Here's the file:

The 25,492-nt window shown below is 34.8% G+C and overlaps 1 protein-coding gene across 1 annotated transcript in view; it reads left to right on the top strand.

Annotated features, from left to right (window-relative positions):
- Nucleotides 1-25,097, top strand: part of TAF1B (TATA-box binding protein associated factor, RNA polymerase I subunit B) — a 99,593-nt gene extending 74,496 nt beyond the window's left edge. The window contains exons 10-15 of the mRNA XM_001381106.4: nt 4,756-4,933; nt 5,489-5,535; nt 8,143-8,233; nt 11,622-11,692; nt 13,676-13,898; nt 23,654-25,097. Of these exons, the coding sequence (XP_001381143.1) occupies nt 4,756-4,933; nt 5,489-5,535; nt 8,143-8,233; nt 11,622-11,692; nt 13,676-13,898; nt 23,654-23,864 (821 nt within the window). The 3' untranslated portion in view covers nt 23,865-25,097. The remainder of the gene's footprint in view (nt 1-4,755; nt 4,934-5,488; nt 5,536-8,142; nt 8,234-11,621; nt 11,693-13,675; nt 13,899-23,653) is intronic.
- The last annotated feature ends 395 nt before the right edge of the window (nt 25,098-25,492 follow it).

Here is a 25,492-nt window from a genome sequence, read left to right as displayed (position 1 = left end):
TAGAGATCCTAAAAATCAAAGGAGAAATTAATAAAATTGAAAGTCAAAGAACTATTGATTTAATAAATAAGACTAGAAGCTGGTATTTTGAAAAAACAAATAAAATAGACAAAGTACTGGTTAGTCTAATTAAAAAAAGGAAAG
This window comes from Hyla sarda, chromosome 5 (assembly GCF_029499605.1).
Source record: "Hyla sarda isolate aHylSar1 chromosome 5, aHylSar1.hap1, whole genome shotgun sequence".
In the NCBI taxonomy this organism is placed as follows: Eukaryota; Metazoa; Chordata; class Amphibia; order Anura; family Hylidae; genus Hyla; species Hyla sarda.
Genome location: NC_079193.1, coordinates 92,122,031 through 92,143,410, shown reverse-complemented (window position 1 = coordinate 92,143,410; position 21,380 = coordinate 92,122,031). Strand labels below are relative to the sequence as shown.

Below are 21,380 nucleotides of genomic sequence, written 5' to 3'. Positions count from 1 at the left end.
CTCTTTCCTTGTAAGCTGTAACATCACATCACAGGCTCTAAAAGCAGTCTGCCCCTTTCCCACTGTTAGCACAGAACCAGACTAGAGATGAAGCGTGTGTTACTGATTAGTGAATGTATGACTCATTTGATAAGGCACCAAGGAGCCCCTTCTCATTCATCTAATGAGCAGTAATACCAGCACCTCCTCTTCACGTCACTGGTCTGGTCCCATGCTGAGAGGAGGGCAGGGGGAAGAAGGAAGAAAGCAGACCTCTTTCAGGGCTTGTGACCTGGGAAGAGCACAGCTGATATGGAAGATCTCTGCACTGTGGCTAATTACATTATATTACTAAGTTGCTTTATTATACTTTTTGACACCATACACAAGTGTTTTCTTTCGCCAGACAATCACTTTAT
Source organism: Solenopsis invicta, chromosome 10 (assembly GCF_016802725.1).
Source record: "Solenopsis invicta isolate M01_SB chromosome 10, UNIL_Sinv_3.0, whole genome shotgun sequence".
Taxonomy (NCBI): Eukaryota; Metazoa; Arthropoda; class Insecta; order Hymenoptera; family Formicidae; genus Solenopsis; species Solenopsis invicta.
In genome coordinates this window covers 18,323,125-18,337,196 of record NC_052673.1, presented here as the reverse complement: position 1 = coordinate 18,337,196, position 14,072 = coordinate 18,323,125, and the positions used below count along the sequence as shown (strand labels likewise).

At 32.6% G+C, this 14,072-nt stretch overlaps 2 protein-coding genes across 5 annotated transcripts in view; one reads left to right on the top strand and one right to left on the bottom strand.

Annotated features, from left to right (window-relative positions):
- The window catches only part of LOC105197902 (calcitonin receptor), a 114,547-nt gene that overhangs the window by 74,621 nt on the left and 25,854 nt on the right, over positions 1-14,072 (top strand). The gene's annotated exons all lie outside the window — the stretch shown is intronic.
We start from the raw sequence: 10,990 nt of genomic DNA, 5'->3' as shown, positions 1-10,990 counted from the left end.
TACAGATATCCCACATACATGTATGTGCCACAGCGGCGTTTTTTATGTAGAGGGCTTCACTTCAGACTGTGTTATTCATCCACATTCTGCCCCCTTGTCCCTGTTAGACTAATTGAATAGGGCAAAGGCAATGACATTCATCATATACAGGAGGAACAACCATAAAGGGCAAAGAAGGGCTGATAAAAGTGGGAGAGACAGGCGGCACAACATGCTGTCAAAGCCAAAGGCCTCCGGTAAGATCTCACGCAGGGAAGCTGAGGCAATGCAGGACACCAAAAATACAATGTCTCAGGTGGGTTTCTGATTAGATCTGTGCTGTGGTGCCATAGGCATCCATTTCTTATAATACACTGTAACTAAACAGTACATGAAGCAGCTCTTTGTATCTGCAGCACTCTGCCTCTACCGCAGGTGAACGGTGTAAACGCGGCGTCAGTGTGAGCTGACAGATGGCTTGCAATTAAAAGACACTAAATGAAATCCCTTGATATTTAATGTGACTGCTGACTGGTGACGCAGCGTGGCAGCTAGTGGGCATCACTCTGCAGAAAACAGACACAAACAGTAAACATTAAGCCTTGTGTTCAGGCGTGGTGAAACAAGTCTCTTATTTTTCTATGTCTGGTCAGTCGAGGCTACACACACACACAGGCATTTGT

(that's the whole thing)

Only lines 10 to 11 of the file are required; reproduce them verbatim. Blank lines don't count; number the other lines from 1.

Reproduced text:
Genome location: NC_079193.1, coordinates 92,122,031 through 92,143,410, shown reverse-complemented (window position 1 = coordinate 92,143,410; position 21,380 = coordinate 92,122,031). Strand labels below are relative to the sequence as shown.

Below are 21,380 nucleotides of genomic sequence, written 5' to 3'. Positions count from 1 at the left end.